Published: Monday, September 10, 2012
Updated: Monday, September 10, 2012 03:09
courtesy of unc history department
“Mapping Europe’s Borderlands: Russian Cartography in the Age of Empire” is the second book from assistant professor of history Steven Seegel. Which began as a dissertation at Brown University in 2001, is now officially published through University of Chicago Press.
As technology continues to revolutionize the way people go about their daily lives, Steven Seegel emphasized the importance of maps and the stories they can tell.
“Mapping Europe’s Borderlands” is the second book from the Assistant Professor of History at the University of Northern Colorado, and it was recently published through the University of Chicago Press.
“It started as my dissertation at Brown University in 2001, and it was finally published in 2012,” Seegel said.
While at Brown University, where Seegel earned his master’s and Ph.D. in Russian and European History, he worked in a city and county library that had a collection of national and international maps and atlases, fueling his interest in the subject. It inspired him to start work on what would eventually become his books.
His first book, “Ukraine Under Western Eyes,” was published in 2011 by Harvard University Press.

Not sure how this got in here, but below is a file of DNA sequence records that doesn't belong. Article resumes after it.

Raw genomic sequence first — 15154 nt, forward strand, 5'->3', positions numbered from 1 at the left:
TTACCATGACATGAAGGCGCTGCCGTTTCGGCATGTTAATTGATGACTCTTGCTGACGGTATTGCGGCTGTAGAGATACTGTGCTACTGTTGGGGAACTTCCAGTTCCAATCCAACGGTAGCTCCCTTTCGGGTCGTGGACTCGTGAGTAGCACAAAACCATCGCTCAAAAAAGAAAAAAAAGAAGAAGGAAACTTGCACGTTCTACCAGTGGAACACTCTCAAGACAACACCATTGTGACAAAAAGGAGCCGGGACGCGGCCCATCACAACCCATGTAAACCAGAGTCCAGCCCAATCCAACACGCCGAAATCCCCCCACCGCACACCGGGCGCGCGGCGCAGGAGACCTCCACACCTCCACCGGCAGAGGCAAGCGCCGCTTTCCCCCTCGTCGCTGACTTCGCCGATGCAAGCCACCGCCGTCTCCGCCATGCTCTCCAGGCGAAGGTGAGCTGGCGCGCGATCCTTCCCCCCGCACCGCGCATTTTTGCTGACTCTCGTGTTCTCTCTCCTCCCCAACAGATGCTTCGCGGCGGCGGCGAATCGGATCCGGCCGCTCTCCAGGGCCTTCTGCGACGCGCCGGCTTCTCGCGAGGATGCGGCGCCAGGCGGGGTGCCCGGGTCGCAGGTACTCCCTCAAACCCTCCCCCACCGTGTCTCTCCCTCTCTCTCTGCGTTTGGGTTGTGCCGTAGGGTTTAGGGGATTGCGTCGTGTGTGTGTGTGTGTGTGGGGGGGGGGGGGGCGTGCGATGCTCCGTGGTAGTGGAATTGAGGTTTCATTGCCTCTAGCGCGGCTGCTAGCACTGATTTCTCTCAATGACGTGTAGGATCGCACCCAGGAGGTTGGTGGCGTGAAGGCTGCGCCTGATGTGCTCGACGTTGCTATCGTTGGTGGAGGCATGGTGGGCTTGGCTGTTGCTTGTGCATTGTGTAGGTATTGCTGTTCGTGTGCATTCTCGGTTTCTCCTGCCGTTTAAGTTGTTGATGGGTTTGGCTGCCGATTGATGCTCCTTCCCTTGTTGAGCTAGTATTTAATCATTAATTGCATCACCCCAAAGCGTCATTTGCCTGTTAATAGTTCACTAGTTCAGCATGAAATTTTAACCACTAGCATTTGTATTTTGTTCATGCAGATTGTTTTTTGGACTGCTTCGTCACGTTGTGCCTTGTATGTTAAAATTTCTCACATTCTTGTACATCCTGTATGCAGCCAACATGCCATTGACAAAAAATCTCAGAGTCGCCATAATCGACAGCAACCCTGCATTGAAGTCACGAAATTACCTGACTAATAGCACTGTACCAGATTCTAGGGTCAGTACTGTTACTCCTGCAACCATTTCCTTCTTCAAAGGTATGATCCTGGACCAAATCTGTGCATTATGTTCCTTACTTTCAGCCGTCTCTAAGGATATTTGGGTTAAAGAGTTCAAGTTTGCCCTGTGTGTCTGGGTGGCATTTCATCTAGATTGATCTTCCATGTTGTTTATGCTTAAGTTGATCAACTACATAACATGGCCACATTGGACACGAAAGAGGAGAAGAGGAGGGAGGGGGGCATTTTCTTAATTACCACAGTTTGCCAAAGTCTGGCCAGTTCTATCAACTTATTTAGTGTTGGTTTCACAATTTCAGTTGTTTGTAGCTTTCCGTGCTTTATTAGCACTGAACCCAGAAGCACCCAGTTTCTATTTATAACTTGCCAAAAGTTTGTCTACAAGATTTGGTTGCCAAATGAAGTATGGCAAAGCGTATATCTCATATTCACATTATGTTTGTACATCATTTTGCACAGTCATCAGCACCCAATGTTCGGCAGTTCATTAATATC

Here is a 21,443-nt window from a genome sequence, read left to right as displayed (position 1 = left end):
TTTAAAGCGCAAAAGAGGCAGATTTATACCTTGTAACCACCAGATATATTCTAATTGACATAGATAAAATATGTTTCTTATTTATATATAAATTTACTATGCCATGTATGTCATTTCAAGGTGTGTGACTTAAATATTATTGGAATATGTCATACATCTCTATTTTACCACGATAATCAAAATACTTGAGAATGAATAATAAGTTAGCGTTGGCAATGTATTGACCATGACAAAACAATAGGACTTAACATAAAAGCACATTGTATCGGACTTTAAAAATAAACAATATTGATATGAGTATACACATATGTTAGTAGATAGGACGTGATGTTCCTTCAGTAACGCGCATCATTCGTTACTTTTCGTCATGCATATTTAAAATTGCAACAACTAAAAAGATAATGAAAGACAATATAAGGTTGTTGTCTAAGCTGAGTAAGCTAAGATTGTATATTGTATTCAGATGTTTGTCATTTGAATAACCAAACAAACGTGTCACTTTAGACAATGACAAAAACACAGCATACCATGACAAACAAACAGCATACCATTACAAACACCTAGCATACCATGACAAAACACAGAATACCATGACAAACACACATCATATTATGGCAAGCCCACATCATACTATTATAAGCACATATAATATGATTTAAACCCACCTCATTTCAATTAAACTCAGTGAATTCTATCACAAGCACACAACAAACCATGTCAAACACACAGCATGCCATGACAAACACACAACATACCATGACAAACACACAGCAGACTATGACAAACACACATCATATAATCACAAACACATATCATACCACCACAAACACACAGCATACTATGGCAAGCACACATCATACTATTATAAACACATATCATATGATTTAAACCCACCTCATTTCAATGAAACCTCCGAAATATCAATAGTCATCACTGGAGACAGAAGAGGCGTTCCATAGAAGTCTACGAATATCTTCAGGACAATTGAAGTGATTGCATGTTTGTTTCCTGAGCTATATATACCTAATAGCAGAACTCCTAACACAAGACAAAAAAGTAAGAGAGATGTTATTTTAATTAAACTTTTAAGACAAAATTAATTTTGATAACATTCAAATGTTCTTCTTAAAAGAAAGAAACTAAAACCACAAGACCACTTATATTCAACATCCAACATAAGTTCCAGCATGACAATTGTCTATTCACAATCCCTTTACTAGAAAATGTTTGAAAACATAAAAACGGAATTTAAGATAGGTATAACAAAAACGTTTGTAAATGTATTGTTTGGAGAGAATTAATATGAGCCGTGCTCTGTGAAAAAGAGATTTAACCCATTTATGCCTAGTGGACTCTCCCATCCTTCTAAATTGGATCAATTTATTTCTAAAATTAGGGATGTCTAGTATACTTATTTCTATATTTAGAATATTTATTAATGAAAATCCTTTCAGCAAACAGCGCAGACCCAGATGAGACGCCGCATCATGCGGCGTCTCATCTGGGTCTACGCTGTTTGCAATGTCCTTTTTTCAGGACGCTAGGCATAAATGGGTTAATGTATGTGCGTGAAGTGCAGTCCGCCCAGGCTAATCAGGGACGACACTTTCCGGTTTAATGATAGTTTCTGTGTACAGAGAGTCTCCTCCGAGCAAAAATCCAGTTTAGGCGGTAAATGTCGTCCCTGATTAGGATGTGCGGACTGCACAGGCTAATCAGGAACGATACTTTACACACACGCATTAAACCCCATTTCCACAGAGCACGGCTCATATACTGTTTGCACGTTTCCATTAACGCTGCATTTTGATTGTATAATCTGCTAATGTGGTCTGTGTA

Seegel said he not only hopes his book will be used by fellow academics and in graduate school classrooms but also by those who have ever taken an interest in maps as he has. Even someone who has used MapQuest or Google Maps might think about the tool in more depth by reading Seegel’s book.
“My goal is to get you to ask what that map is for,” Seegel said.
Maps are aids, but Seegel explained they also contain a lot of information about politics and history. His book examines when the United States went from an isolationist power to one that was involved with Russia.
Seegel said his book argues for a long historical knowledge of European history, while a common assumption is that the story of U.S. involvement in Eastern Europe starts with World War II. Some major moments in the history include the 1919 Paris Peace Conference, the 1848 revolution in Central Europe, Russia becoming an empire and Poland-Lithuania dissolving and being removed from the European map.
The book utilizes maps in eleven different languages, including some maps that were previously held under communism.
“The book is the first book produced in North America — by someone living permanently outside of Russia — using Russian maps from the 18th and 19th centuries,” Seegel said.
The book has been well received by academics from various universities, and Seegel is already back at work writing for his third project.
“It’s a study of six geographers in six different countries and it’s called ‘Map Wars,’” Seegel said.
For more information on “Mapping Europe’s Borderlands” visit the University of Chicago Press website at press.uchicago.edu.